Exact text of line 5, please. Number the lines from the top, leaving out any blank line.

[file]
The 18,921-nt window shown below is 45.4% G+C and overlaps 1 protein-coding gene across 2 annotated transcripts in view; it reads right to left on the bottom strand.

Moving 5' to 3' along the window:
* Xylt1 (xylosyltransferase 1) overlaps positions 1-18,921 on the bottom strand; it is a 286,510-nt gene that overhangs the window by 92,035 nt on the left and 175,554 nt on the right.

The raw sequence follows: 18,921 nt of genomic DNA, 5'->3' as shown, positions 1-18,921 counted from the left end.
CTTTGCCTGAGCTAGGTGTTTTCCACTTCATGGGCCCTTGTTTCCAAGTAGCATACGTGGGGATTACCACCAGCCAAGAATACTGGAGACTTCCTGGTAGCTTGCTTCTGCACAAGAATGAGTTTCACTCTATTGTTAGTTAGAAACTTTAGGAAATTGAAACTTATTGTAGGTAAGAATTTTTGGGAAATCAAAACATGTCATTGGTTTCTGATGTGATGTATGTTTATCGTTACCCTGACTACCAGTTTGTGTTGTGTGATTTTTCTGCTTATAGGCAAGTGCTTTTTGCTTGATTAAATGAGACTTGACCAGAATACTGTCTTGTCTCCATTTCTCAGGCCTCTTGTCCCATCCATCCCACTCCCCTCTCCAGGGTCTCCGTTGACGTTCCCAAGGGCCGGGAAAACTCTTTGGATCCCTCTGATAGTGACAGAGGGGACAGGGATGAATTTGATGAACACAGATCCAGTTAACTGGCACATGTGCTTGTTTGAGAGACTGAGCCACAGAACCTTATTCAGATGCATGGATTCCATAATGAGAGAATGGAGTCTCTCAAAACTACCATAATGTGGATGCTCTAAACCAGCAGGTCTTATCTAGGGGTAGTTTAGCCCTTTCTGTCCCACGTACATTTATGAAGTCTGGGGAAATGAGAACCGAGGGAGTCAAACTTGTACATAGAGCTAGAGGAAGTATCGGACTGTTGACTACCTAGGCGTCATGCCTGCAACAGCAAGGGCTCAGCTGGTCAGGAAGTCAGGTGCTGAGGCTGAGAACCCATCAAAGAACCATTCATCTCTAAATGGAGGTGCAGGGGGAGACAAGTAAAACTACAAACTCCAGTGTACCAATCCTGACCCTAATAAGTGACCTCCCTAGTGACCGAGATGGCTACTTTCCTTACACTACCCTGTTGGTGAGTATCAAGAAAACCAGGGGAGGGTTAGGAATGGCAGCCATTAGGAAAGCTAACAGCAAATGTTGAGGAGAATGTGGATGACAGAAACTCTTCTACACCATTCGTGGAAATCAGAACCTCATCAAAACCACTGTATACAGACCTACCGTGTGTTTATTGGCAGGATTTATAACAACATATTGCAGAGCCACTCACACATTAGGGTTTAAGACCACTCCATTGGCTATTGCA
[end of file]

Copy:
CTTTGCCTGAGCTAGGTGTTTTCCACTTCATGGGCCCTTGTTTCCAAGTAGCATACGTGGGGATTACCACCAGCCAAGAATACTGGAGACTTCCTGGTAGCTTGCTTCTGCACAAGAATGAGTTTCACTCTATTGTTAGTTAGAAACTTTAGGAAATTGAAACTTATTGTAGGTAAGAATTTTTGGGAAATCAAAACATGTCATTGGTTTCTGATGTGATGTATGTTTATCGTTACCCTGACTACCAGTTTGTGTTGTGTGATTTTTCTGCTTATAGGCAAGTGCTTTTTGCTTGATTAAATGAGACTTGACCAGAATACTGTCTTGTCTCCATTTCTCAGGCCTCTTGTCCCATCCATCCCACTCCCCTCTCCAGGGTCTCCGTTGACGTTCCCAAGGGCCGGGAAAACTCTTTGGATCCCTCTGATAGTGACAGAGGGGACAGGGATGAATTTGATGAACACAGATCCAGTTAACTGGCACATGTGCTTGTTTGAGAGACTGAGCCACAGAACCTTATTCAGATGCATGGATTCCATAATGAGAGAATGGAGTCTCTCAAAACTACCATAATGTGGATGCTCTAAACCAGCAGGTCTTATCTAGGGGTAGTTTAGCCCTTTCTGTCCCACGTACATTTATGAAGTCTGGGGAAATGAGAACCGAGGGAGTCAAACTTGTACATAGAGCTAGAGGAAGTATCGGACTGTTGACTACCTAGGCGTCATGCCTGCAACAGCAAGGGCTCAGCTGGTCAGGAAGTCAGGTGCTGAGGCTGAGAACCCATCAAAGAACCATTCATCTCTAAATGGAGGTGCAGGGGGAGACAAGTAAAACTACAAACTCCAGTGTACCAATCCTGACCCTAATAAGTGACCTCCCTAGTGACCGAGATGGCTACTTTCCTTACACTACCCTGTTGGTGAGTATCAAGAAAACCAGGGGAGGGTTAGGAATGGCAGCCATTAGGAAAGCTAACAGCAAATGTTGAGGAGAATGTGGATGACAGAAACTCTTCTACACCATTCGTGGAAATCAGAACCTCATCAAAACCACTGTATACAGACCTACCGTGTGTTTATTGGCAGGATTTATAACAACATATTGCAGAGCCACTCACACATTAGGGTTTAAGACCACTCCATTGGCTATTGCA